Lawd have mercy on my sinuses and throat — just finished making some homemade hot sauce from the Tabasco pepper plants in the garden.
We use a lot of hot sauce in our kitchen so I can kind of justify the pain by thinking of our voracious appetite for the stuff.
This is my second attempt, as batch #1 was based on a recipe that required fermenting the pepper mash (as they do at the actual Avery Island, Louisiana company). It started out well and the color was gorgeous but after a week something started going grossly wrong:
After the fact, I realized that I’d missed a crucial step in fermenting food: making sure the mash was not exposed to air. (I blame the online recipe I used that didn’t include that info.) According to some more thorough recipes on other websites, this is accomplished by weighting it down with a plate or saucer, then putting a layer of salt water on top of that.
I hated throwing it out, since underneath that moldy top was perfect-looking peppers, but the smell was all I needed to know it had rotted, not fermented. Ick.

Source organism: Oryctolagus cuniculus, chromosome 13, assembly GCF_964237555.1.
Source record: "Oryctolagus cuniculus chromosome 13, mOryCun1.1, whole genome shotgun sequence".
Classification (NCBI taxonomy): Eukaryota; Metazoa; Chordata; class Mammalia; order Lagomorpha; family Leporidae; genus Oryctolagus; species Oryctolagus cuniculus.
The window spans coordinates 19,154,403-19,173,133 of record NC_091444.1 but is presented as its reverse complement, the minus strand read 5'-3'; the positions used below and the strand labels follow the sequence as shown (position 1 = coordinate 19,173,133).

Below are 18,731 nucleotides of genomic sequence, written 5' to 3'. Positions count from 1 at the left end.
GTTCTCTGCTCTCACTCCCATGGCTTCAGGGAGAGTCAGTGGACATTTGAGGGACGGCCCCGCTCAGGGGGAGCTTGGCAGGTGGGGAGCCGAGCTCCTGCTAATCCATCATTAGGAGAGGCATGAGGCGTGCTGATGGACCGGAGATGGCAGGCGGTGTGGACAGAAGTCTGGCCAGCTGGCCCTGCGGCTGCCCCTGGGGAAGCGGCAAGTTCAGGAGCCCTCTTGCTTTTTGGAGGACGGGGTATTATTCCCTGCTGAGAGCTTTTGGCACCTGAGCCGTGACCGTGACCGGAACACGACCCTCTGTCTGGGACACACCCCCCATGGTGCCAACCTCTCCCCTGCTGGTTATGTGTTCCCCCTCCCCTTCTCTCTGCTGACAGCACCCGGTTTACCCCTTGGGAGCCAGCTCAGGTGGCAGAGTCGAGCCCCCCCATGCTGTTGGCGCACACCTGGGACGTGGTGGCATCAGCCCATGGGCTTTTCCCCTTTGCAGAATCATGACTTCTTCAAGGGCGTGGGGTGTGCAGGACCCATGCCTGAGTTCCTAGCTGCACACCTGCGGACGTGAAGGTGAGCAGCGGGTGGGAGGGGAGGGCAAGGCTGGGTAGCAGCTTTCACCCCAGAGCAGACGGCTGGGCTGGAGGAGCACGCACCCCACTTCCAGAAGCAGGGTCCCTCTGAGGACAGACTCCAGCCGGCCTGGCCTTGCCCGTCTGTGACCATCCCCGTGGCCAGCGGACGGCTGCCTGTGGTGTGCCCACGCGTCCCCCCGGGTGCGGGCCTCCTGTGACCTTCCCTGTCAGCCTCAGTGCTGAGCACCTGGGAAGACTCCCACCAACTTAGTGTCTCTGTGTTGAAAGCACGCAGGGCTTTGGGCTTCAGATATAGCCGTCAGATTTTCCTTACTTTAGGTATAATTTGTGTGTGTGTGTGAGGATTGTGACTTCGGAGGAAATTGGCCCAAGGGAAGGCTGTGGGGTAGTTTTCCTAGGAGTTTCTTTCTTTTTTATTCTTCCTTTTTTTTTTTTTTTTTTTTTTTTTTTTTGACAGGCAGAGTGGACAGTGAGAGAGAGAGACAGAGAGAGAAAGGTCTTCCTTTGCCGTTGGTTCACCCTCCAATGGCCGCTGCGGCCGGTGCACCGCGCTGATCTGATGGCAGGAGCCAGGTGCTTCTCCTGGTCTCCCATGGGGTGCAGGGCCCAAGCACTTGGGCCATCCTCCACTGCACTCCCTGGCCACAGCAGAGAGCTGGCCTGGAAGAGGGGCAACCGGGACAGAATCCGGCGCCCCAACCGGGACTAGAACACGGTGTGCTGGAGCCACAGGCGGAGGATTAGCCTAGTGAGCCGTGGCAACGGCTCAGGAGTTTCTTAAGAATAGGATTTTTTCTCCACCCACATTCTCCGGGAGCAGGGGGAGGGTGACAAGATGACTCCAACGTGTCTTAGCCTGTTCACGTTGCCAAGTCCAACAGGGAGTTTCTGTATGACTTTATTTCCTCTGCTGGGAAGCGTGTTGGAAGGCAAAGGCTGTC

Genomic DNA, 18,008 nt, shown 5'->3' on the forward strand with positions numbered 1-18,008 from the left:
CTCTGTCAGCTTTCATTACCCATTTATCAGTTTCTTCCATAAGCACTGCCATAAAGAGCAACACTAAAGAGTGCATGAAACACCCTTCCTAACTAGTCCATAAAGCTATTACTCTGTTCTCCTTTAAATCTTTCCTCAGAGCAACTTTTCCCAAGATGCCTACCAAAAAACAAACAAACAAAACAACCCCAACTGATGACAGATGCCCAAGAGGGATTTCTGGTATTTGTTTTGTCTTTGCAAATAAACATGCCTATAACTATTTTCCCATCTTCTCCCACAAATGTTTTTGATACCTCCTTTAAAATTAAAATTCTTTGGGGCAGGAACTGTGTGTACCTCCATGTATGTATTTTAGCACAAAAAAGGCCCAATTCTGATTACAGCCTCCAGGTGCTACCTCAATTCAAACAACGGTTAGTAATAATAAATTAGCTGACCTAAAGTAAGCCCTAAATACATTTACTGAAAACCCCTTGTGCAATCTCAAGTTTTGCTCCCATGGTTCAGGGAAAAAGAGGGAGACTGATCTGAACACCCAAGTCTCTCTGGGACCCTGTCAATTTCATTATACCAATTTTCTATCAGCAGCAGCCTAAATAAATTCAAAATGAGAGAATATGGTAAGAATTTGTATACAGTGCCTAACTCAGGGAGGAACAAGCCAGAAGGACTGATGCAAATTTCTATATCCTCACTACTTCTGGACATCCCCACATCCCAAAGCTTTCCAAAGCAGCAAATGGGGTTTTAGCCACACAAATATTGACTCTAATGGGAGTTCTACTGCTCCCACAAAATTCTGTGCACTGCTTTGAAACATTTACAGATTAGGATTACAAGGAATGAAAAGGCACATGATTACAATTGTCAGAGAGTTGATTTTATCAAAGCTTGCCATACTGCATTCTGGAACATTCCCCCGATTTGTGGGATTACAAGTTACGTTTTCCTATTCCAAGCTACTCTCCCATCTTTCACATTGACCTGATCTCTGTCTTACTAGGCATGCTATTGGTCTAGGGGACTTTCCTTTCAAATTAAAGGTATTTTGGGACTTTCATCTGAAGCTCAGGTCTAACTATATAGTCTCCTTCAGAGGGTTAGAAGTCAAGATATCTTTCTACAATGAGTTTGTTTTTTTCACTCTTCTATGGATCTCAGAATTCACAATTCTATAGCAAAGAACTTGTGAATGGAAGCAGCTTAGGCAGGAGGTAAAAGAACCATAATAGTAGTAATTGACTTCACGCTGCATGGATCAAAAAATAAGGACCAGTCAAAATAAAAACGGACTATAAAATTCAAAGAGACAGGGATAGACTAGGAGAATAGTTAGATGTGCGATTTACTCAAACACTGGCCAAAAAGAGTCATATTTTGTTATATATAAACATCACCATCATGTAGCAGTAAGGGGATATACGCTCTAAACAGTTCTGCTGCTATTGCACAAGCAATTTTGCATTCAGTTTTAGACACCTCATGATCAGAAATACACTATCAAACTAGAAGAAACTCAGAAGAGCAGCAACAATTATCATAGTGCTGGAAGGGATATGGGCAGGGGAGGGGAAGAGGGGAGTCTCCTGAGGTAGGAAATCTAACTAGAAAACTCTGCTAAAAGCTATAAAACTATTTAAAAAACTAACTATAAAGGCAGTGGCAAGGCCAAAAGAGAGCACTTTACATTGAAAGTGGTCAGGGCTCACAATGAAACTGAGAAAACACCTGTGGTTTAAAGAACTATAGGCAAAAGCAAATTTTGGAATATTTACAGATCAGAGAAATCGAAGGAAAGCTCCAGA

So, when I harvested the most recent batch of Tabascos, I found a simple recipe that didn’t involve fermentation on www.friendsdriftinn.com.
And just like when I made horseradish sauce in the food processor, my kitchen was filled with tear-jerking, throat-searing fumes from these tiny peppers and their seeds. Now, this time I didn’t wear gloves and I was very careful not to touch the sauce. (I can only imagine the world of hurt I’d have been in if I got that in my eyes).
The recipe then calls for you to bring the mixture to a boil and then simmer for 5 minutes. As I’d expected, heating this lava-like concoction only makes your eyes water and your lungs burn more. All I could think was how in the world people work in hot sauce factories. They’d have to wear gas masks and goggles. It is wicked!
I tried using the immersion blender in the pan to further liquefy the mixture after it finished cooking, but I just couldn’t take it any more, so I poured it into a quart jar and blended it inside that. Much better.
Now I’ve got it in the fridge, and the recipe says to let it stay there for 2 weeks, then strain the mixture and add vinegar to get it to your desired consistency.
In case this batch doesn’t work out (I don’t see how it can’t with all the vinegar it’s got in it), I do have some more peppers waiting: two weeks ago I pulled all the Tabasco plants out of the ground before our first frost hit here in the Southern Appalachians.